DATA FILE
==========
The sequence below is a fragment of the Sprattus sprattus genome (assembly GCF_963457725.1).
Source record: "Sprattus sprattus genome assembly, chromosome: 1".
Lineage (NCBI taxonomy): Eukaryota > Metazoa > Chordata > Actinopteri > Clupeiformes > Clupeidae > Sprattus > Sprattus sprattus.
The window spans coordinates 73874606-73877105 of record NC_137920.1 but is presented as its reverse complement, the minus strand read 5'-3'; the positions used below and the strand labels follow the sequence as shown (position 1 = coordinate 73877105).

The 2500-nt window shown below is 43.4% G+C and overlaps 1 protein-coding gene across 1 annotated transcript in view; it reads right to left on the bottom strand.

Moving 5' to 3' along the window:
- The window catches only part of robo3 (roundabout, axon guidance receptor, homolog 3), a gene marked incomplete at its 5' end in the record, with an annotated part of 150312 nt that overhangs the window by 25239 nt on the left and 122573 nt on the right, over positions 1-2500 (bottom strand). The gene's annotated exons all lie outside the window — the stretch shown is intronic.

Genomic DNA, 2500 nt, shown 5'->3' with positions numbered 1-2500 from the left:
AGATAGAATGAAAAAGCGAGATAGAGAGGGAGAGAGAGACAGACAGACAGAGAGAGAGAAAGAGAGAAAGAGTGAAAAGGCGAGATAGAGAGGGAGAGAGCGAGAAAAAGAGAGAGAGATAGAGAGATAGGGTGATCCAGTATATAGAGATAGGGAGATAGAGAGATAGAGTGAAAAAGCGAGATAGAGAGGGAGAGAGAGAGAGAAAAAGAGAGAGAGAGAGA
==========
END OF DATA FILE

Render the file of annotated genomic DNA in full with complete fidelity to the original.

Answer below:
The sequence below is a fragment of the Sprattus sprattus genome (assembly GCF_963457725.1).
Source record: "Sprattus sprattus genome assembly, chromosome: 1".
Lineage (NCBI taxonomy): Eukaryota > Metazoa > Chordata > Actinopteri > Clupeiformes > Clupeidae > Sprattus > Sprattus sprattus.
The window spans coordinates 73874606-73877105 of record NC_137920.1 but is presented as its reverse complement, the minus strand read 5'-3'; the positions used below and the strand labels follow the sequence as shown (position 1 = coordinate 73877105).

The 2500-nt window shown below is 43.4% G+C and overlaps 1 protein-coding gene across 1 annotated transcript in view; it reads right to left on the bottom strand.

Moving 5' to 3' along the window:
- The window catches only part of robo3 (roundabout, axon guidance receptor, homolog 3), a gene marked incomplete at its 5' end in the record, with an annotated part of 150312 nt that overhangs the window by 25239 nt on the left and 122573 nt on the right, over positions 1-2500 (bottom strand). The gene's annotated exons all lie outside the window — the stretch shown is intronic.

Genomic DNA, 2500 nt, shown 5'->3' with positions numbered 1-2500 from the left:
AGATAGAATGAAAAAGCGAGATAGAGAGGGAGAGAGAGACAGACAGACAGAGAGAGAGAAAGAGAGAAAGAGTGAAAAGGCGAGATAGAGAGGGAGAGAGCGAGAAAAAGAGAGAGAGATAGAGAGATAGGGTGATCCAGTATATAGAGATAGGGAGATAGAGAGATAGAGTGAAAAAGCGAGATAGAGAGGGAGAGAGAGAGAGAAAAAGAGAGAGAGAGAGA